Short Phrase to Repair Relationships
Every parent makes mistakes and missteps in the dance of raising children. Parenting is HARD WORK. It is emotionally draining and physically exhausting. Sometimes, we snap. We react in ways we regret. This is normal. This is what it means to be a human being who is also parenting.
What if, instead of beating up on ourselves for our parenting fails, we viewed them as learning opportunities? What if we used our mistakes to teach our children how to apologize and repair relationships? Here is a short phrase to use:
“I’m sorry I….(describe the behavior you want to apologize for)”
Amanda Morgan writes: “When we apologize for our shortcomings, we model how to make appropriate apologies, but also teach our children that we all make mistakes. When they see us acknowledge and apologize, they learn they can do the same.”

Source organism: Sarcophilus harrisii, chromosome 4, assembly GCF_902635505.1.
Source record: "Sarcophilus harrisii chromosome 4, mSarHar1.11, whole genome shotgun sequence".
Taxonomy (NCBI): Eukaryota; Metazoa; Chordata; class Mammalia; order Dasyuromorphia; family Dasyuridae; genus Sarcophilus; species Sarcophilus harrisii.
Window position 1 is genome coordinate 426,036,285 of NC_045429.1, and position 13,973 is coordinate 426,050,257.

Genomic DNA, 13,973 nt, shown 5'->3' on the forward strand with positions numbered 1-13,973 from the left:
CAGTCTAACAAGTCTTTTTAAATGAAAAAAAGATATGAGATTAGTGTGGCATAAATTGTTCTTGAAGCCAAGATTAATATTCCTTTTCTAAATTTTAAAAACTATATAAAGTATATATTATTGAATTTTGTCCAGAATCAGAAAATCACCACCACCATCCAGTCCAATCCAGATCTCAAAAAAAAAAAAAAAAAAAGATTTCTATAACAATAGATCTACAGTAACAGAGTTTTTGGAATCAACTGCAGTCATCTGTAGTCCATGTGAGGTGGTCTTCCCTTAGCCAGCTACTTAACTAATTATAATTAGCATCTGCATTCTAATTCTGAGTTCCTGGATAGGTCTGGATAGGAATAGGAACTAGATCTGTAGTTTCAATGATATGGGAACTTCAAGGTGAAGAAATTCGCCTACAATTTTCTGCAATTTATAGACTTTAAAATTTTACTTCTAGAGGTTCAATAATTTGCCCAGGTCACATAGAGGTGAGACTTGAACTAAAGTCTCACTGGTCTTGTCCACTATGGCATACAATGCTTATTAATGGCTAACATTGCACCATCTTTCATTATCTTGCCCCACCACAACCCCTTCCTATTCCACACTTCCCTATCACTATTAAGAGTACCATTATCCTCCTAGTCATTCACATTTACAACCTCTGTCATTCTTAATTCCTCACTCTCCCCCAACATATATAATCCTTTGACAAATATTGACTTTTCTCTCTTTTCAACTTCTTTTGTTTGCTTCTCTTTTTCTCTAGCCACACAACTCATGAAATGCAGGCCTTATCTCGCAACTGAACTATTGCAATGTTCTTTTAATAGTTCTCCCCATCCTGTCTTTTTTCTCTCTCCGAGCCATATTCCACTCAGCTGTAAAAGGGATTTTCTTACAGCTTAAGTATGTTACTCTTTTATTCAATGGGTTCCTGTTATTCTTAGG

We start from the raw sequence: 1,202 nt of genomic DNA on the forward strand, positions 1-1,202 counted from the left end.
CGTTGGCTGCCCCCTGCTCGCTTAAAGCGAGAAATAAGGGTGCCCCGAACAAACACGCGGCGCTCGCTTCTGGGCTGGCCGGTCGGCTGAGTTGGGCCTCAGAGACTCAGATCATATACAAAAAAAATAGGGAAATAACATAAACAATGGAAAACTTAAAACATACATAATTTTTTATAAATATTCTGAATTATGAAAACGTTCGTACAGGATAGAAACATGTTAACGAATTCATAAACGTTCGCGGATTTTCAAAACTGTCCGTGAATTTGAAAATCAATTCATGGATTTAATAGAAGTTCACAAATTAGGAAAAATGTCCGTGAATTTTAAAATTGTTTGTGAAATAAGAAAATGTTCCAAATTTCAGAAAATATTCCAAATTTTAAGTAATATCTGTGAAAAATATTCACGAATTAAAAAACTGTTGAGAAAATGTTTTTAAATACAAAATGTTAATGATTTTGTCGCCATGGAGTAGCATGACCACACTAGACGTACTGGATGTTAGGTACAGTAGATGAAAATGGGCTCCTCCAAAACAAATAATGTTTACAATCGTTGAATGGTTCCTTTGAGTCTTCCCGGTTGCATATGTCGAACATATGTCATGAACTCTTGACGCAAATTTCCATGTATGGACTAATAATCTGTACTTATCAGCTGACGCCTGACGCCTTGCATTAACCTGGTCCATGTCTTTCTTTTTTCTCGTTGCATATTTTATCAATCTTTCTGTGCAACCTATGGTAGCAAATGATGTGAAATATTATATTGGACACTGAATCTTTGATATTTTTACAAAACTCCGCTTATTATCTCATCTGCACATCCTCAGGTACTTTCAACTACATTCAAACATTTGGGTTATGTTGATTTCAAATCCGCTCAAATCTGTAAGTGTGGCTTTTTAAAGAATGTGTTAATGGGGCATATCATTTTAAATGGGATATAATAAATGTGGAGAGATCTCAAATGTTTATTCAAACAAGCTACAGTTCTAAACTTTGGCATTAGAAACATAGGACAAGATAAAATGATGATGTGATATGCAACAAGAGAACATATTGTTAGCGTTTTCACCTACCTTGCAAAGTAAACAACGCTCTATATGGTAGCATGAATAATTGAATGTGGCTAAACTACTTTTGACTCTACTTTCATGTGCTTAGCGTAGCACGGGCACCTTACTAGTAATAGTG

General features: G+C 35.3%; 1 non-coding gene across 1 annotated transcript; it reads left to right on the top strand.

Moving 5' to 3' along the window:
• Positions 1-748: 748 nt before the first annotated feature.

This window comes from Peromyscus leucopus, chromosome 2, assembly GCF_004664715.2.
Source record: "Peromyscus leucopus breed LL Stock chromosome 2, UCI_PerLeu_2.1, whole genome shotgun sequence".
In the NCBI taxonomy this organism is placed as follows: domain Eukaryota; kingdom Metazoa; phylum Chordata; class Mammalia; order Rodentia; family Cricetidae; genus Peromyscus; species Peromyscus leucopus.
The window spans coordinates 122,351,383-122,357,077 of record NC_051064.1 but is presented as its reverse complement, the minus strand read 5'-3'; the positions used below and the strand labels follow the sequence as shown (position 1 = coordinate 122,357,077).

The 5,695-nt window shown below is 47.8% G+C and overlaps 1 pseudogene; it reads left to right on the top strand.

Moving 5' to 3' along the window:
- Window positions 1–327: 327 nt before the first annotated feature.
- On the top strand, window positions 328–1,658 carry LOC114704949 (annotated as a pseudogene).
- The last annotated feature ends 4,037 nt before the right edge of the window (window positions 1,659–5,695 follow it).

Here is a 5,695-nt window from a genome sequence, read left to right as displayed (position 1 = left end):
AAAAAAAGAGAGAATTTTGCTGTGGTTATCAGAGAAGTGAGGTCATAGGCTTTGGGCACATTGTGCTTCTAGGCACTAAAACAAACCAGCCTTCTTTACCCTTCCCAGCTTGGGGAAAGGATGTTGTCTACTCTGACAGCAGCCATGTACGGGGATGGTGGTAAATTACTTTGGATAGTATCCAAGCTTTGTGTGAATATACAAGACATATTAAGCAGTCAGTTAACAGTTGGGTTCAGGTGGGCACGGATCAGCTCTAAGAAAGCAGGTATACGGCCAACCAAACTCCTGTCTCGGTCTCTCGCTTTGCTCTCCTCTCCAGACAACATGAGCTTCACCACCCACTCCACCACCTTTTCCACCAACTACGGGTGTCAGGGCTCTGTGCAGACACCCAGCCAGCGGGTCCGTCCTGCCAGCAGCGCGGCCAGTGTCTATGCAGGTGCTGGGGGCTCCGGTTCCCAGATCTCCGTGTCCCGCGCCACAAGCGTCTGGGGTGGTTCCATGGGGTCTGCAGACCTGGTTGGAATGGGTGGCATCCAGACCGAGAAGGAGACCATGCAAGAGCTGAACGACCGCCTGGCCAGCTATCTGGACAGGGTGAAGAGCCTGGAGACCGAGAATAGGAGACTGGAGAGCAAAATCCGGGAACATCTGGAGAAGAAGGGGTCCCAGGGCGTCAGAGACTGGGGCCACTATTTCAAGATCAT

Here’s another helpful perspective: Do not decide on discipline when you are angry, you are likely to overdo it. Do not be afraid to repair or retract a punishment that is excessive.
Laura Kastner writes: “Consistency is important, but carrying out a punishment that is too hard is nutty. Plus, you’ll get to model another desirable parental behavior: admitting to mistakes. ‘I was wrong to decide about discipline when I was upset.’ Be proud if you deliver that line.”
In spiritual terms, this is confessing our sins. When we apologize to our children and admit our imperfections, we can also teach them about the perfect love of their Heavenly Father.
“If we say that we have no sin, we deceive ourselves, and the truth is not in us. If we confess our sins, He is faithful and just to forgive us our sins, and to cleanse us from all unrighteousness.” I John 1:8-9
If you’re interested in learning more about how to parent from the heart in a way that will draw you and your family closer to heart of God, this book is a fantastic book.